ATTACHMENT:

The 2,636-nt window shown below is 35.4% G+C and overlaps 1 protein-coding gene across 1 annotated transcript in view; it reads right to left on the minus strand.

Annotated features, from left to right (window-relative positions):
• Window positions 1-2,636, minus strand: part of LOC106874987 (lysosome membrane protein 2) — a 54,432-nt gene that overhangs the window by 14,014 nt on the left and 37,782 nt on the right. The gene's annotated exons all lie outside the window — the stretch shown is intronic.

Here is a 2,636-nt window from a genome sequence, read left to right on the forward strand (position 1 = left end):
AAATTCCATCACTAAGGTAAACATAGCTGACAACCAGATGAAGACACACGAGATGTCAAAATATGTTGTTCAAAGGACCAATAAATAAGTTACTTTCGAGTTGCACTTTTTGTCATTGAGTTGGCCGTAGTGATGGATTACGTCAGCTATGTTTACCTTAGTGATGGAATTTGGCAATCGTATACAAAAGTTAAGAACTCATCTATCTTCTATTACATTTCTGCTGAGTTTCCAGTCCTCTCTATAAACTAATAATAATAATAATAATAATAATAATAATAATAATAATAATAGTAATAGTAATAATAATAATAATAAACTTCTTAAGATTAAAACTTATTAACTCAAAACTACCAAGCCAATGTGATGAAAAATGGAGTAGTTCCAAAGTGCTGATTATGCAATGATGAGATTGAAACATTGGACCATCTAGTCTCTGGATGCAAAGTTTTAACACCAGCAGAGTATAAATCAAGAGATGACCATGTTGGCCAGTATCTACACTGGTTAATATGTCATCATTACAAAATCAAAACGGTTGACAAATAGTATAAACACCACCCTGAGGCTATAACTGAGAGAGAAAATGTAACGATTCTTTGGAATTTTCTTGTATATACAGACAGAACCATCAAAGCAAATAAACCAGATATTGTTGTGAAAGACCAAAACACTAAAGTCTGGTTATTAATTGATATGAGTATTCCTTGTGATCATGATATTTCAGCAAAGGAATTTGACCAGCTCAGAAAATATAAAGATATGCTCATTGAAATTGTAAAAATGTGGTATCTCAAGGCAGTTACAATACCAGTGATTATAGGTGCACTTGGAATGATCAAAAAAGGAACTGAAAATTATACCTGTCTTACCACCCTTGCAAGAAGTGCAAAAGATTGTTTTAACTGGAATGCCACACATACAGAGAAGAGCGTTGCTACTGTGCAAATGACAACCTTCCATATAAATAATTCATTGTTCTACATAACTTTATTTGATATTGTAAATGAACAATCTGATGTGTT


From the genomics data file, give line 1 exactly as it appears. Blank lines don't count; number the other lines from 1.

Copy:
The 2,636-nt window shown below is 35.4% G+C and overlaps 1 protein-coding gene across 1 annotated transcript in view; it reads right to left on the minus strand.